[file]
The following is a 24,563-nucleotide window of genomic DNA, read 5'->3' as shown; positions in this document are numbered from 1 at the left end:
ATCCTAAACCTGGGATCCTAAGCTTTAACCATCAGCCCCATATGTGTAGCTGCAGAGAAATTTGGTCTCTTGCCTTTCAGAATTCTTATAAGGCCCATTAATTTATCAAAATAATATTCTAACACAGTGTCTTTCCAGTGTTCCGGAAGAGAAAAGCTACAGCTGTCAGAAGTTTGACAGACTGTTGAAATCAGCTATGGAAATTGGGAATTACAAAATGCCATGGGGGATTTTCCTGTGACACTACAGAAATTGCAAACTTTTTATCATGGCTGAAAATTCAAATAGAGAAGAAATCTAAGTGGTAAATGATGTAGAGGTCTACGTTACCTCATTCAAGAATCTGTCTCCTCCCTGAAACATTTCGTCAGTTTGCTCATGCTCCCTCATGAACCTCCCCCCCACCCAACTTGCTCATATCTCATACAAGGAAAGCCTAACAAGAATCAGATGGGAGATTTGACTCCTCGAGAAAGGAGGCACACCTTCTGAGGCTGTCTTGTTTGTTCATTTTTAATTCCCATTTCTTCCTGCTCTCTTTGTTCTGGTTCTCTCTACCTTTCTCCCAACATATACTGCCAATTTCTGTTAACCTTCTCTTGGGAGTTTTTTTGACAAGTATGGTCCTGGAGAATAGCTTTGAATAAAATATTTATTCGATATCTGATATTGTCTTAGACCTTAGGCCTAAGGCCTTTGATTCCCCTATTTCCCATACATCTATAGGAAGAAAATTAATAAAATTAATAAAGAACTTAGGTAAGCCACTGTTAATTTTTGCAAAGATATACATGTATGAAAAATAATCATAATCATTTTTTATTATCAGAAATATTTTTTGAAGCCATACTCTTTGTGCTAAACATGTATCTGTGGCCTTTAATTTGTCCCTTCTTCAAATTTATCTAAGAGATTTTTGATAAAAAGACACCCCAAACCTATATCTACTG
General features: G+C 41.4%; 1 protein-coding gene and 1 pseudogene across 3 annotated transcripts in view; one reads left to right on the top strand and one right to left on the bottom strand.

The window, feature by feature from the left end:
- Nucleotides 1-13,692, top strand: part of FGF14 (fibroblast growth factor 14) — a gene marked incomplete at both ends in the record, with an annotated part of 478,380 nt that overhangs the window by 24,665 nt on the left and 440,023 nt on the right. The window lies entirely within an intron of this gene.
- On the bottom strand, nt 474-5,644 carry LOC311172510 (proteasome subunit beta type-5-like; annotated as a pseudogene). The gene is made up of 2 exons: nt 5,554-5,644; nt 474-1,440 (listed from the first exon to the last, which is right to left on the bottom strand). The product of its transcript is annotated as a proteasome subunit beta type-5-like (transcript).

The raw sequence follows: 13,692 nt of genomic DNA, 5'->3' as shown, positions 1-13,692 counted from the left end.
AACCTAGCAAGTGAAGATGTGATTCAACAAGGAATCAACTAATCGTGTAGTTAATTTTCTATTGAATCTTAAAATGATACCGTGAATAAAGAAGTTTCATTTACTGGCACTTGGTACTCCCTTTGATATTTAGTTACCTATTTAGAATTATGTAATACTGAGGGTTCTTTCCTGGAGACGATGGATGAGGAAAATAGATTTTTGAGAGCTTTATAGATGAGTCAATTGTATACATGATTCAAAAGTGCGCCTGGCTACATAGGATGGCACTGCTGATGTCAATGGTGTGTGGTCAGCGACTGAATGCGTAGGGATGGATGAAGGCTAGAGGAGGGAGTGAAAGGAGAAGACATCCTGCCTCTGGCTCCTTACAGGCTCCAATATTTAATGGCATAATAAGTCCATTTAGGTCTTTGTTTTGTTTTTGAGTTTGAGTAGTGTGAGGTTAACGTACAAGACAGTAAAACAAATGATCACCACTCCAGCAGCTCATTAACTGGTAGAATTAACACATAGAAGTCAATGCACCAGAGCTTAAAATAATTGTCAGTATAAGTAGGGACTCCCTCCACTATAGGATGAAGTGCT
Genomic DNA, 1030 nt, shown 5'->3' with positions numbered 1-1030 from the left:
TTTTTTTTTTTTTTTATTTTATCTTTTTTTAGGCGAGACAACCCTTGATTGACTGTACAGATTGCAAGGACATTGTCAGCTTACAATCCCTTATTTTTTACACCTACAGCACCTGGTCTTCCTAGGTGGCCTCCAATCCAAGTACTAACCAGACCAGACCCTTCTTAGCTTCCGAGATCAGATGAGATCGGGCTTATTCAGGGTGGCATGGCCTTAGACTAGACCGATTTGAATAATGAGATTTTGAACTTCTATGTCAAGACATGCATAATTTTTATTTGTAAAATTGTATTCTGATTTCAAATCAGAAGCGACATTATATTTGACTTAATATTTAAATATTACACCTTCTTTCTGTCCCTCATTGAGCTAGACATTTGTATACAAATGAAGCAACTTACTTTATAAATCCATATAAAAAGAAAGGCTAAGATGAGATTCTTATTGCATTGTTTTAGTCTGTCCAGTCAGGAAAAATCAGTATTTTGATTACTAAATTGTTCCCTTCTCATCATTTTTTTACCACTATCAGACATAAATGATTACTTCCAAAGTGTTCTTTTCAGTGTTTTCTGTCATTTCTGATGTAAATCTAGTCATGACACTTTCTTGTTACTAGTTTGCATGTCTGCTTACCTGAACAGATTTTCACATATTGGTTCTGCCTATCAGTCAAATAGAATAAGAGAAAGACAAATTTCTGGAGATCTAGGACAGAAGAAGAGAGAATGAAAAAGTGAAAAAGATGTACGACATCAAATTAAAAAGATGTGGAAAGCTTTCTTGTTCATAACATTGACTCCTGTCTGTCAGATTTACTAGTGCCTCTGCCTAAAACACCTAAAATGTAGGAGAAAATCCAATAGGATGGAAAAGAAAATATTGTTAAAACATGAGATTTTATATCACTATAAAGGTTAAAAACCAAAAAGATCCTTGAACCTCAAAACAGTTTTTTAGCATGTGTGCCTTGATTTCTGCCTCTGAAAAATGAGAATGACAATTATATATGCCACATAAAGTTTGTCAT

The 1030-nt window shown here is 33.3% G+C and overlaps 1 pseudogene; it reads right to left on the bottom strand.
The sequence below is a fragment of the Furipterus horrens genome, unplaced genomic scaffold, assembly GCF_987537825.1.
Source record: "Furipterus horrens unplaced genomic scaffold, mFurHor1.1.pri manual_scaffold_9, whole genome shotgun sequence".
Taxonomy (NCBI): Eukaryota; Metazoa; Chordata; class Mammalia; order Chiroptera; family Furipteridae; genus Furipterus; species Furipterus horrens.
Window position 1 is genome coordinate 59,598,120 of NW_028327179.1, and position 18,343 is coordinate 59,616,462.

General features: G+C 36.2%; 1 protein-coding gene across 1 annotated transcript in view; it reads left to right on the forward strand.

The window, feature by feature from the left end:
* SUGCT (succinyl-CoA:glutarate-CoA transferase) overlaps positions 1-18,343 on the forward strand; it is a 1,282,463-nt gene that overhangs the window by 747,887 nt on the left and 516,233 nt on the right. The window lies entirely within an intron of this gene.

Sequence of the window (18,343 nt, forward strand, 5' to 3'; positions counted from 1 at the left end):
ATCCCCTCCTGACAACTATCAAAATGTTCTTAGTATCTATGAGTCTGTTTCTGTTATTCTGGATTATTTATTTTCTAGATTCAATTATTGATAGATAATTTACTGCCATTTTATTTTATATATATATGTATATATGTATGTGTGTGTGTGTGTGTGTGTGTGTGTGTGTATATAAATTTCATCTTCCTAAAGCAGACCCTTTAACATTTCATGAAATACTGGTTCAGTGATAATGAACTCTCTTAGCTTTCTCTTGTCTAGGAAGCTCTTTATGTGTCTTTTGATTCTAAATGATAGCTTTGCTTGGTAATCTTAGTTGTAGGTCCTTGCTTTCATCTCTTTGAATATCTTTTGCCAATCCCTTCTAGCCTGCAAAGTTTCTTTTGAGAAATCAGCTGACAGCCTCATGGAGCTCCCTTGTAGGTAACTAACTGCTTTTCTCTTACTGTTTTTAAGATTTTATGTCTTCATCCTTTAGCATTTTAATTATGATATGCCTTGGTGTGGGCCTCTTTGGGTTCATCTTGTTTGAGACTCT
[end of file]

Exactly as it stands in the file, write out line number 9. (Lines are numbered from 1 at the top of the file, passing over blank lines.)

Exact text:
Genomic DNA, 1030 nt, shown 5'->3' with positions numbered 1-1030 from the left: